What makes a person stand and face suffering and adversity, while others remain stagnant in the same place, unable to move forward when facing the crisis? The answer is a concept of positivist psychology: resilience. The definition of the word resilience could not be clearer, according to Boris Cyrulnik, who coined this concept. He said that resilience was starting new development after trauma. Resilience is the process of adapting well in the face of trauma or tragedy, threats, or other significant sources of stress.
The resilience of the human being is marked by what happens, not just after the traumatic event, but before the event. In general, there are studies showing that people who have had a childhood marked by abandonment, in which they could not develop emotional intelligence or learn to regulate their emotions, are more likely to succumb to the crisis compared to people who had parents who allowed them to develop a secure attachment. These people usually deal with a small neurological malformation that prevents them from controlling emotions and they collapse when facing a serious life event, such as losing their job due to the coronavirus, marital problems, or any other similar crisis.
What do I mean by all this? Resilience is not something innate, it is not learned when the crisis arrives. Resilience is a character trait and a strength that can be learned. Resilience has even been compared to learning how to play the guitar. When you first try to play, your fingers get sore and you get frustrated. Some may even quit after the second or third lesson. A resilient person pushes past that initial discomfort and soon begins to realize that there is greater joy and satisfaction ahead.
Resilience is an attitude that must be learned from childhood as you grow in a loving support system. In fact, the first months of human life are crucial to controlling your emotions in the adult stage. But there are also other factors that determine resilience. Some of these factors are the following: people’s religious beliefs, the level of your emotional intelligence, and access to a support group. I need to clarify that there is no magic bullet concerning the development of resilience. Research has shown that no single factor determines resilience for a population. It is therefore up to each person to strive in the midst of adversity.
If we allow the Bible to speak to us about this matter, we will find Job, who showed a high level of resilience when he lost everything and decided to trust God, saying: “for I know that my Redeemer lives; and He shall stand at last on the earth; and after my skin is destroyed, yet in my flesh I will see God” (Job 19:25-27). Joseph showed resilience when he was sold by his brothers and slandered by Potiphar’s wife, but he did not let any of this ruin his dream. The Apostle Paul suffered like no other disciple in life (2 Corinthians 11:16-33), and at the end of his career he said, “I have fought a good fight” (2 Timothy 4:7-8).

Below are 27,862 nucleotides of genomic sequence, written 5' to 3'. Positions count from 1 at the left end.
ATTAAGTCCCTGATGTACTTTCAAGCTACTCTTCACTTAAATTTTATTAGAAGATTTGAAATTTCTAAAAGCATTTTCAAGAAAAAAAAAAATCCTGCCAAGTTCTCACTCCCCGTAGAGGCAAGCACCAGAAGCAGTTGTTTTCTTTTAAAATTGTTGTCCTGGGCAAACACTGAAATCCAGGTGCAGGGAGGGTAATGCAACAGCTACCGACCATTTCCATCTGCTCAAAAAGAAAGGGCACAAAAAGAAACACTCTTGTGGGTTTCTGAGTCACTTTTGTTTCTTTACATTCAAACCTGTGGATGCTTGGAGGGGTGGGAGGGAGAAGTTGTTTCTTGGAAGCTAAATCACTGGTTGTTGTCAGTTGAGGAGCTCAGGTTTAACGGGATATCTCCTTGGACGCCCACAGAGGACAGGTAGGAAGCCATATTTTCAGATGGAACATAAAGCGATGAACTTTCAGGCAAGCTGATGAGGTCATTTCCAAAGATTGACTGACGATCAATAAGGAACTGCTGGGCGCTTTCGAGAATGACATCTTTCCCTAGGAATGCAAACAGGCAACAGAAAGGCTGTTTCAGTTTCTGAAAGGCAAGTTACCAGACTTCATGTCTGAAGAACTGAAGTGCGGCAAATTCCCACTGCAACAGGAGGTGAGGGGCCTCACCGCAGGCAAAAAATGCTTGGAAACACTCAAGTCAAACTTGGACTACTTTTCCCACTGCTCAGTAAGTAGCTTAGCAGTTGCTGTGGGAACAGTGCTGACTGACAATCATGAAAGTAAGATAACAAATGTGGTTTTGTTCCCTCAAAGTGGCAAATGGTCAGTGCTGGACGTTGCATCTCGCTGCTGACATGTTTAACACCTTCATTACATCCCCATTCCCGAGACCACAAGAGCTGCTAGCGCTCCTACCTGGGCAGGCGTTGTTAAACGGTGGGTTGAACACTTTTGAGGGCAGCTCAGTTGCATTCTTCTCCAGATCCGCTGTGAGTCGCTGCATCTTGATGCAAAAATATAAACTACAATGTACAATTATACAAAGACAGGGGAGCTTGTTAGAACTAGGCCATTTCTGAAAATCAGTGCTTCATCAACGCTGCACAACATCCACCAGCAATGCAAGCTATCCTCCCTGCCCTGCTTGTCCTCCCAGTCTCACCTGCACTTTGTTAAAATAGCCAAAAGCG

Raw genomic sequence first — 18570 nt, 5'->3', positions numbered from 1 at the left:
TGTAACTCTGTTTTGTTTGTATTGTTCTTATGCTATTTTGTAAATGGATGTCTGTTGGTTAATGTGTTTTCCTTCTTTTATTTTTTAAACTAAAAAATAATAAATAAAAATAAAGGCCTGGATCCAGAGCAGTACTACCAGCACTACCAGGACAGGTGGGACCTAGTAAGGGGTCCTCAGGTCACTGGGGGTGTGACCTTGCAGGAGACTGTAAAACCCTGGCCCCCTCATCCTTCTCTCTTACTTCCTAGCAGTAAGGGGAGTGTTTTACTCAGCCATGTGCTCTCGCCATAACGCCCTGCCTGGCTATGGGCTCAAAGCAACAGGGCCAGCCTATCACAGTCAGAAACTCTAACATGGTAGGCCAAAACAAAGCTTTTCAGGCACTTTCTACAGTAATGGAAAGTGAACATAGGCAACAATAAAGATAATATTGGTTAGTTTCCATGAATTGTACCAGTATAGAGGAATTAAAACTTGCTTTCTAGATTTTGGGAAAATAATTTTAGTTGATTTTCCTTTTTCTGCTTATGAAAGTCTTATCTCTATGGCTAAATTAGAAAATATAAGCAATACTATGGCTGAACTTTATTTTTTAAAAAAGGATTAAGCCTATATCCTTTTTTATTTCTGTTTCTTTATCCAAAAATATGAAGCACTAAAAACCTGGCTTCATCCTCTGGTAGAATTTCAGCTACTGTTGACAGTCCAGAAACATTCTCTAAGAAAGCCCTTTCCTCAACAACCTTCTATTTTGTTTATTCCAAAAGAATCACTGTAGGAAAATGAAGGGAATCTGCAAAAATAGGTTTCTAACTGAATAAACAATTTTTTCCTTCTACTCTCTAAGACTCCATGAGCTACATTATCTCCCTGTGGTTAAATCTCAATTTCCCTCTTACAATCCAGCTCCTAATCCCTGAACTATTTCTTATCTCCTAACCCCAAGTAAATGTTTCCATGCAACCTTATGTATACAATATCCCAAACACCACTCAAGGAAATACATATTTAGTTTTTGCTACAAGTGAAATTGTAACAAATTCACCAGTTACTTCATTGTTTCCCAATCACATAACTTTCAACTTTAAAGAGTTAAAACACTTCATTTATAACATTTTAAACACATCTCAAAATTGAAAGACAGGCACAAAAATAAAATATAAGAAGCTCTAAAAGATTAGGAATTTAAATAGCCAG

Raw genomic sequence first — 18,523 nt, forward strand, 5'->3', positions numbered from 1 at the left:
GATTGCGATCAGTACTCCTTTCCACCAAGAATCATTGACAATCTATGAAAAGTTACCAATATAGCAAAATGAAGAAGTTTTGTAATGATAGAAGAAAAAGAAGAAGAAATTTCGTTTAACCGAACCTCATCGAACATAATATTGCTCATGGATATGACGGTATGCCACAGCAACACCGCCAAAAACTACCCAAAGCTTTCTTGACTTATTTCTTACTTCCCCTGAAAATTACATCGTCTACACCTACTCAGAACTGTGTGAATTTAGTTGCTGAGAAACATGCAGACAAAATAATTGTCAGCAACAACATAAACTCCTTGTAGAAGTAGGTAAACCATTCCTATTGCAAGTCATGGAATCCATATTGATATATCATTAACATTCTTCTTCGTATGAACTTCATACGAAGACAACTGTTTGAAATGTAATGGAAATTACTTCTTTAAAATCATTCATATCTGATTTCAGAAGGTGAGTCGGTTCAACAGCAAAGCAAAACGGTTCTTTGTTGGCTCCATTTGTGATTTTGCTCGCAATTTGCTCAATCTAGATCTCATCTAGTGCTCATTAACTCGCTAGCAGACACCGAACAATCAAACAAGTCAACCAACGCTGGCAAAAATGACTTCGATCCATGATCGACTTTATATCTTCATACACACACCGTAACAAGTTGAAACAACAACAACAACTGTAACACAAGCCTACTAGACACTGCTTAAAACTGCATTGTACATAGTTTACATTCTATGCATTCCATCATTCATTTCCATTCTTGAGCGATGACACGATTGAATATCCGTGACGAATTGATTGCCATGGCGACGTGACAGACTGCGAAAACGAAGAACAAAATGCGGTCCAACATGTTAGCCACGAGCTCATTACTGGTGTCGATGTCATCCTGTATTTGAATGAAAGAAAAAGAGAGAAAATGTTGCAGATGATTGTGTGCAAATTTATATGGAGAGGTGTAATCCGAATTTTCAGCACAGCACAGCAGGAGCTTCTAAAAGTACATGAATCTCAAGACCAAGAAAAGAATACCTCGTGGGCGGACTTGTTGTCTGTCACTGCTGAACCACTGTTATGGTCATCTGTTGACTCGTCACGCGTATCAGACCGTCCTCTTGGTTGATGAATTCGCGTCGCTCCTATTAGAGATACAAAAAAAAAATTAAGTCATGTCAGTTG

What are the habits of resilient people? Individuals who practice resilience have 10 habits that help them rise from their adversities.
- Practicing Self-awareness. This practice is a powerful tool. Self-awareness will allow you to know what your weakness and strengths are. When you look at yourself and discover your limits, you can set goals in the midst of adversity.
- Developing positive self-esteem. Your adverse circumstances do not define your destiny or who you are as a person. Your identity is given to you by your Creator and when you trust the one who directs your life, you discover that your value as a person is not determined by the events or things you have achieved, but by who you are when you are connected to Jesus.
- Seeing crises as opportunities. Nothing happens in life without God allowing it to happen. The ways in which you interpret your adversities will determine the emotions you will experience. Your adversity can be seen as a calamity or as an opportunity to grow in your life.
- Practicing mindfulness, living in the here and now. The Bible says, in Matthew 6:25-34: Do not worry about tomorrow. Tomorrow will worry about its own things. Aim to live in the here and now. Accept what God has given you today and leave tomorrow and its concerns in God’s hands.
- Being optimistic. A child of God is optimistic because he believes in God’s power. No matter what crisis may come into your life, there will always be a glorious morning to come.
- Surrounding themselves with positive people. The people around you influence your life and your way of thinking. Choose friends who can help you grow and who can extend a helping hand when you are down. Avoid people who have a personal agenda against you.
- Managing their emotions. The Holy Spirit begins that work in you by helping you develop self-control. If your earthly parents forsake you, and didn’t teach you how to manage your emotions, Jehovah will receive you and will help you grow emotionally.
- Being flexible in the face of changes. Resilient people are flexible enough to understand the crisis in which they are immersed and adapt to adverse circumstances.
- Seeking help from others. Resilient people seek company in the midst of their pain. The natural tendency of the human mind is to withdraw when facing trauma. The brain shuts down before trauma. You must fight against yourself and not isolate yourself in the face of the crisis.
- Trusting God. Resilient people trust God, they know their destiny is in God’s hands.
The banana tree is sturdy and resilient even if it looks weak. Unbelievable as it seem, no fire or typhoon can kill it. Even if one cuts its body into a thousand pieces, it still can survive. The only way by a banana tree can be prevented from growing again is to uproot it completely. God has created you with this ability, to be resistant even in the most difficult trial. Don’t give up. Trust God.